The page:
Oil in troubled waters
Oil service companies are in a bad place. The sharp drop in oil prices to $72 a barrel has coupled with slowing capital expenditure among oil majors. Petrofac, whose shares have fallen 30 percent in a week, has fared especially badly. Seadrill is another.
There are companies – airlines for instance – which stand to gain from lower fuel costs. Oil majors, meanwhile, will suffer if oil prices stay low. Service companies’ share ratings reflect the pain, but some now look a bargain.
Services companies’ clients, the oil majors, are under pressure to improve returns and are squeezing costs. Slowing capex means less demand for equipment and more competition, lowering prices.
The offshore drilling market looks especially vulnerable, given the glut of rigs. Seadrill, a rig operator, has suspended its dividend due to a slump in offshore drilling rig market rates and more difficult financing conditions. Its shares are down 50 percent this year. This looks overdone. Seadrill has 74 percent of its floating rigs contracted in 2016, limiting the scope for further nasty surprises.
Elsewhere, some construction and engineering firms such as Technip have robust order books. Bernstein expects Technip’s earnings before interest, tax, depreciation and amortisation to grow 12 percent per year on average from 2013-2016. After the selloff, its shares are trading at less than 10 times forward earnings. Around 60 percent to 70 percent of Tecnicas Reunidas’s backlog is in downstream, according to estimates by Kepler Cheuvreux. Like others, it counts national oil companies – who aren’t cutting capex budgets – as clients.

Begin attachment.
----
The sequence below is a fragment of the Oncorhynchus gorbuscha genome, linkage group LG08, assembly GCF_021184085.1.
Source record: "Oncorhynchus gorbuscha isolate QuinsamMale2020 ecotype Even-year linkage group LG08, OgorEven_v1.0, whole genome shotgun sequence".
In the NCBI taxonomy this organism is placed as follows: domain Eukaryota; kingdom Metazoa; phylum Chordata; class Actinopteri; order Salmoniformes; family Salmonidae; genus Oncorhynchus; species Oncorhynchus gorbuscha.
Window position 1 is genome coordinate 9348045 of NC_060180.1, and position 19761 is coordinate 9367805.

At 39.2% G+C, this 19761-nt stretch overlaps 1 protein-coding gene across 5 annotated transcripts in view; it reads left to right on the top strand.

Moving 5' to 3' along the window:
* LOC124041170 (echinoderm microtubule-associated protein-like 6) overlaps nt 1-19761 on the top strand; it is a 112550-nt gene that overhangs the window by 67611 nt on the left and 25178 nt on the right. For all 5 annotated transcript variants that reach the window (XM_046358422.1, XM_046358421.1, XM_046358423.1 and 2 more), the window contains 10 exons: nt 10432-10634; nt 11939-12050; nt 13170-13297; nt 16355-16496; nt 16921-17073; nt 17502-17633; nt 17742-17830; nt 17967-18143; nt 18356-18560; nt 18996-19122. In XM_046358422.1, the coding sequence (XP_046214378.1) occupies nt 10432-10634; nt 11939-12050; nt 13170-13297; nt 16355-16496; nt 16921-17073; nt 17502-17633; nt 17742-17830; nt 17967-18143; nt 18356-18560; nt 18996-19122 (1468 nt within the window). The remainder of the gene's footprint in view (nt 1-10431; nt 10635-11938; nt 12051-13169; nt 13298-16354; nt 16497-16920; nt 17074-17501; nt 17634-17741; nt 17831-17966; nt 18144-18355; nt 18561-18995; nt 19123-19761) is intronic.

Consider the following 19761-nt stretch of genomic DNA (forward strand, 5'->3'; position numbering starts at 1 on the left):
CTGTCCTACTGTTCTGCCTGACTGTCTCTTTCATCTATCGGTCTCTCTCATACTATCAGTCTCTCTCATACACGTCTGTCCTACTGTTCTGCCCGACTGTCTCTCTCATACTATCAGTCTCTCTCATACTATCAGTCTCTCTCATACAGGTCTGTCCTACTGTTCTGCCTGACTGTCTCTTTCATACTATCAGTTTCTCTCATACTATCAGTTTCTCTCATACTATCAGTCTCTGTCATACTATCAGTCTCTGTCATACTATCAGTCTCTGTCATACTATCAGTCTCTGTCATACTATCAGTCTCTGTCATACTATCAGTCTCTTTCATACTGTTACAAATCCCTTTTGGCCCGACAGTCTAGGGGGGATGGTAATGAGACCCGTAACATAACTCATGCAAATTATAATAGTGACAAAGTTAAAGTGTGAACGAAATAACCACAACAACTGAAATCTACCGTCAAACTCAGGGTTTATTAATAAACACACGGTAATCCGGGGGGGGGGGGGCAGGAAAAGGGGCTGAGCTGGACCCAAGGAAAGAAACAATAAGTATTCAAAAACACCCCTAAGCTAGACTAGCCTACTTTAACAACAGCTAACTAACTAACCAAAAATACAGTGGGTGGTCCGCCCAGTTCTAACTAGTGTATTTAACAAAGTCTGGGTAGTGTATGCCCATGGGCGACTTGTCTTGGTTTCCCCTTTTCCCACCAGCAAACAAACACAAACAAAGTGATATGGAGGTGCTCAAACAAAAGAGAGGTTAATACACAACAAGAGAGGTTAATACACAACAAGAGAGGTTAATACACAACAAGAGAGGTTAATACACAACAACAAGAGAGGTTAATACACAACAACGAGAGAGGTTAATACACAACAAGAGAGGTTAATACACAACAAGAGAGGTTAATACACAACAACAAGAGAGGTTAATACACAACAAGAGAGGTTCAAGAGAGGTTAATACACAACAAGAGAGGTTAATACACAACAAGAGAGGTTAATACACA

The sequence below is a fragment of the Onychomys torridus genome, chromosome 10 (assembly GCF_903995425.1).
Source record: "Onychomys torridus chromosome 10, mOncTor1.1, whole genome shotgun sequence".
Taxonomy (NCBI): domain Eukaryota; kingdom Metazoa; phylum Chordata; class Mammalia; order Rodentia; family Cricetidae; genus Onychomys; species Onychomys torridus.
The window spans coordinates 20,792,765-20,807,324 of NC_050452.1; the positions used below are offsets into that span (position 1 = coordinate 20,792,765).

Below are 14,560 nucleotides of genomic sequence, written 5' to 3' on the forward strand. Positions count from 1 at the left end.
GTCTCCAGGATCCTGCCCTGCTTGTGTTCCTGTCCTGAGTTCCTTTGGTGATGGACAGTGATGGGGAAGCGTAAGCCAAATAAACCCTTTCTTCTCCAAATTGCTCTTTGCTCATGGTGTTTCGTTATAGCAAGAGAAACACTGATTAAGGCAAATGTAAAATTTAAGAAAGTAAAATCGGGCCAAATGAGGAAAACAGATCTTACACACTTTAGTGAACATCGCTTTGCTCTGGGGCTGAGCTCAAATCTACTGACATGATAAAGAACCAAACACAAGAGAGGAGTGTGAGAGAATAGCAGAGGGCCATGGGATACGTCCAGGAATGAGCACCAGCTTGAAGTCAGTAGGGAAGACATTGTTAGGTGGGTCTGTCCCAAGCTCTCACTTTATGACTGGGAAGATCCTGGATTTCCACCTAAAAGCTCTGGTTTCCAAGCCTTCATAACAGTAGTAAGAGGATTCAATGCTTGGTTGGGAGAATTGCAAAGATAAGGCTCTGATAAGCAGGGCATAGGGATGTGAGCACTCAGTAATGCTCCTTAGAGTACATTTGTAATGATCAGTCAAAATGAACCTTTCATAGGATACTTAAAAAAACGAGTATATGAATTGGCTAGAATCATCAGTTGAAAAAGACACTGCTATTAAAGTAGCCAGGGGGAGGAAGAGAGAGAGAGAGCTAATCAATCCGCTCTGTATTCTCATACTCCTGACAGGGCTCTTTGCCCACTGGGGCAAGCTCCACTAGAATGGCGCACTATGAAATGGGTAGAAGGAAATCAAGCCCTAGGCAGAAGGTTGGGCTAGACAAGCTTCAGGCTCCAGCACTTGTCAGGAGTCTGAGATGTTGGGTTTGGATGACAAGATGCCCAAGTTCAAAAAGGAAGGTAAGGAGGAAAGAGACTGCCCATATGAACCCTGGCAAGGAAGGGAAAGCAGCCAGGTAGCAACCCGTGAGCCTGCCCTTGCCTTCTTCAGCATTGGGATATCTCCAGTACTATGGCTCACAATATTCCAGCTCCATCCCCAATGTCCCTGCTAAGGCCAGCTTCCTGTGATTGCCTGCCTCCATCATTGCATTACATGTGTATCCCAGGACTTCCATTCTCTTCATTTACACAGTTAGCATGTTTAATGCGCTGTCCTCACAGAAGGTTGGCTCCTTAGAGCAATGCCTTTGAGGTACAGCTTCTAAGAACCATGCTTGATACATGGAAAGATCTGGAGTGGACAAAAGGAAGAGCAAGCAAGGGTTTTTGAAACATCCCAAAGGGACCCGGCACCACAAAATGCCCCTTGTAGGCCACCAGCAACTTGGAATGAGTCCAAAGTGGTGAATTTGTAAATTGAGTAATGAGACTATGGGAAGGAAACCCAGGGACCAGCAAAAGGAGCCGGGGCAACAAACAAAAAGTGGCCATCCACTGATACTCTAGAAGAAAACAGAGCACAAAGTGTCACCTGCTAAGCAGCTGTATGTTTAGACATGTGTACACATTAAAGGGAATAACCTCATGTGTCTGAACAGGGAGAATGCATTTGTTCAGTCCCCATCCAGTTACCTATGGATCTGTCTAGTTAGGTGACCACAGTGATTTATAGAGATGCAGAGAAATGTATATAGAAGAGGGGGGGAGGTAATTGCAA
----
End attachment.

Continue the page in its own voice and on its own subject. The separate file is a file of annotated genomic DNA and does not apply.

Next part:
UK-listed Petrofac, whose shares slumped 30 percent this week, has a relatively resilient core engineering and construction business. The bulk of the problems lie in its riskier integrated energy services, where the company invests and operates projects on behalf of clients.
The bearishness may be justified if the oil price drops further and stays low. In any event, investing in oil service stocks is not for the faint-hearted. Even before the latest bout of volatility, Bernstein reckons the European sector saw 78 swings of more than 15 percent in a week since 2003 until June this year. Shares in the sector last hit a major rout six years ago when oil sunk below $40 a barrel. They eventually rebounded strongly. Now, brave investors might take the plunge.